Salvation


Fides = Faith and the Roman Patron-Client Relationship

by

Mark Bonocore


I’ve been reading a book by Karl Christ called The Romans, and thought I’d share something that you might find useful in your discussions about soteriology and the meaning of "faith". In a section about the early development of the Roman city-state, the author talks about the relationship between the "patronus" ("patron") and his "clientia" ("clients"). In ancient Roman society, it was an accepted convention that a rich aristocrat or patrician (a "patron") should have numerous common people dependent upon him for their legal, social, and even economic welfare. These people were called his "clients", and they relied on the patron as their patriarch and provider – a societal relationship that still exists in many Latin American countries today, as well as in the Mafia (i.e., the role of "the Godfather"). ;-) And, speaking about this relationship between patron and client, the author says…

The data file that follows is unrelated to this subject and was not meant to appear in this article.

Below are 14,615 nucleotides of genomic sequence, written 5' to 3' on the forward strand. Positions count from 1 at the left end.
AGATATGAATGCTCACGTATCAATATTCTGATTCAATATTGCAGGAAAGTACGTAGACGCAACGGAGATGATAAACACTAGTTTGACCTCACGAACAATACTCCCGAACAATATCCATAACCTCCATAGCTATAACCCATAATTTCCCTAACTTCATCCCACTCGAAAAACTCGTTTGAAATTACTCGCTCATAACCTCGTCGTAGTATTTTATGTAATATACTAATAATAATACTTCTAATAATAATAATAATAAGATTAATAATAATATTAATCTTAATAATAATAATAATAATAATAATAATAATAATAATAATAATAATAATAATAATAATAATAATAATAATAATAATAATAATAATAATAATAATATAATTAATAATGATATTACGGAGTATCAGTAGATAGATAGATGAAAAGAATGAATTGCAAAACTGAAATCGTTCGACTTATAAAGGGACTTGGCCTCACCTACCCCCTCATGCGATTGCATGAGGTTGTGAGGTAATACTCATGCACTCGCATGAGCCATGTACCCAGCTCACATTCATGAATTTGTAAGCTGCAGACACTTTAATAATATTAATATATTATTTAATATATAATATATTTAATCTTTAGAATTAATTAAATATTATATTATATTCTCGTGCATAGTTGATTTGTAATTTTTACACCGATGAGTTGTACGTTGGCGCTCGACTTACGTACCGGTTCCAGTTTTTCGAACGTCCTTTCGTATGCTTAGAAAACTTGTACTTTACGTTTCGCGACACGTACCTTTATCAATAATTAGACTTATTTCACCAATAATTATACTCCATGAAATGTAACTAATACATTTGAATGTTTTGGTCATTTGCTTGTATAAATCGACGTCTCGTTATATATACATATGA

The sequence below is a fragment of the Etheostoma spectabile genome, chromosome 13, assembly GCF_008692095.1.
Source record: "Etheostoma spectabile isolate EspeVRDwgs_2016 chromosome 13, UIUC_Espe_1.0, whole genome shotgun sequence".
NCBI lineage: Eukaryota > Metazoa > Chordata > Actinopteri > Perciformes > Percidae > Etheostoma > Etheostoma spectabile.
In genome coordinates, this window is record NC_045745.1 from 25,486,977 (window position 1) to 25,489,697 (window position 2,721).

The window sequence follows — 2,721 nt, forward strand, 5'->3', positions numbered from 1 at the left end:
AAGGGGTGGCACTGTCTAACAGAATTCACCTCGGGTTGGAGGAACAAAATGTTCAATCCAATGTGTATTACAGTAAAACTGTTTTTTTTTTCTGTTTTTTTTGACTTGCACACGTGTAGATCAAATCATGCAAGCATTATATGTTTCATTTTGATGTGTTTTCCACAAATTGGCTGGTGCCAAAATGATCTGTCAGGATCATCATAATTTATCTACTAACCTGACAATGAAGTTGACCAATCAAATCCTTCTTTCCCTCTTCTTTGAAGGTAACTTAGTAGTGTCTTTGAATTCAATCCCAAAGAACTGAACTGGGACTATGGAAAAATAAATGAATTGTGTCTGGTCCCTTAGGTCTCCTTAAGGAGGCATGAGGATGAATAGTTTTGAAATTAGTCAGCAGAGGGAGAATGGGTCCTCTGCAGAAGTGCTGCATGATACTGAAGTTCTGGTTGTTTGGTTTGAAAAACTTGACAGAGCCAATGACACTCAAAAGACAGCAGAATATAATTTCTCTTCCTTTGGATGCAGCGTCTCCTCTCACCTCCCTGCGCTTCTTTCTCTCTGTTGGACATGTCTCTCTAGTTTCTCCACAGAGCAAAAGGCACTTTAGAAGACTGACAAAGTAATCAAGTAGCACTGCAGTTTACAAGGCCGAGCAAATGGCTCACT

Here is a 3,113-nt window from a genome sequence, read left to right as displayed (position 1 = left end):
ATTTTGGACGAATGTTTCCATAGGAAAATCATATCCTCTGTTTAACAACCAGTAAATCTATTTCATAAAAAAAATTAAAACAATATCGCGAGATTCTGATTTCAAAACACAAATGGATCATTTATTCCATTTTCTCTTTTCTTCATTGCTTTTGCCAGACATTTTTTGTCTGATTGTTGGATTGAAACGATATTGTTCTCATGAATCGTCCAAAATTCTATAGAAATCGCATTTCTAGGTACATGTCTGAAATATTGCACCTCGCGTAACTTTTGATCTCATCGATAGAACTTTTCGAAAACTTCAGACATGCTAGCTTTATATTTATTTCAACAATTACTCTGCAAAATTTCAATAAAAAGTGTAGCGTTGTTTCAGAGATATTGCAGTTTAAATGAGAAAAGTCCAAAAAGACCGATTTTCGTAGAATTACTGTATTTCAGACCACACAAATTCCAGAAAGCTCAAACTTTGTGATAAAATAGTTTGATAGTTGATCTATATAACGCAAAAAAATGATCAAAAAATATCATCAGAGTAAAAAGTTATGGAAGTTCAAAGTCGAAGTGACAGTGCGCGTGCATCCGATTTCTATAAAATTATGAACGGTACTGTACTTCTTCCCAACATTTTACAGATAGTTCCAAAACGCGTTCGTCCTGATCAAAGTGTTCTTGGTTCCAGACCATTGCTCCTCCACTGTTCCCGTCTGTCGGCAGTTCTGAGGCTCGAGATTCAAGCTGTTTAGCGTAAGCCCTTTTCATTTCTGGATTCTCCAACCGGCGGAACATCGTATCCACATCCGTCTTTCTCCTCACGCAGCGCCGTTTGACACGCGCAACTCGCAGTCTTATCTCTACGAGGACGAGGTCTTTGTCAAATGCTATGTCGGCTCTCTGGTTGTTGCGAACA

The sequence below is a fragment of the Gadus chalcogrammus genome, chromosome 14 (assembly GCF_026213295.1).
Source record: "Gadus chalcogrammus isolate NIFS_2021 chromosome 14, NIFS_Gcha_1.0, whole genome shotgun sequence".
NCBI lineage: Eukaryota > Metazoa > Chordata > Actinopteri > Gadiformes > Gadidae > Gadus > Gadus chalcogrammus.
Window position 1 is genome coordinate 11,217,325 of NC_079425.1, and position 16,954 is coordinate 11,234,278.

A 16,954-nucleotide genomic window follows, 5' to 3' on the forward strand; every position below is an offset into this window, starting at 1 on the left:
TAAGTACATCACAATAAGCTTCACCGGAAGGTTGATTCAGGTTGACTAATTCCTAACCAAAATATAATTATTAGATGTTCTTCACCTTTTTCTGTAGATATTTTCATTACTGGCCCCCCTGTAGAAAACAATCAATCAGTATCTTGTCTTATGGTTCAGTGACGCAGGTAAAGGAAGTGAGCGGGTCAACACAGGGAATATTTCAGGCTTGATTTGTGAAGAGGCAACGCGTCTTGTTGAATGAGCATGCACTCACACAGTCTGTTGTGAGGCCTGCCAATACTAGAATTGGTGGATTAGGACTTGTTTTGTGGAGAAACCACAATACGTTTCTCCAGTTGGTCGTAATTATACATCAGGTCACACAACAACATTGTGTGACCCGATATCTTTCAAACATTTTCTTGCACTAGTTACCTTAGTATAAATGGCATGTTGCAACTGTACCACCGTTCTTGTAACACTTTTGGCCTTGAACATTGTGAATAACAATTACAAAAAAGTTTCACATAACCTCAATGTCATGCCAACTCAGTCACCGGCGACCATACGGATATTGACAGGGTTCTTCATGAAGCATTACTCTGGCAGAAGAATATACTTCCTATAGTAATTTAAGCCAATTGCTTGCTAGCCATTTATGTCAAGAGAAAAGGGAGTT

The institution of clienthood, clientela, is still more important for an understanding of Roman social order. It assumes on the side of the weaker, the cliens, a fundamental acknowledgment of dependency; on that of the stronger, the patronus, a conscious acceptance of responsibility for the weaker. With this, the patronus had also a helping and protective function. He must never be ruthless in exploiting his own advantages over the weaker. The relation of trust which existed in such cases was called fides (i.e., faith). It imposed on the client the duty of acceptance, of forming part of the patrician’s retinue in his public appearances. In special cases, too, the client had to render physical services. Against that, the patron was obligated to stand up for his client in many different ways, not least in court. Thus the relation of trust was mutual.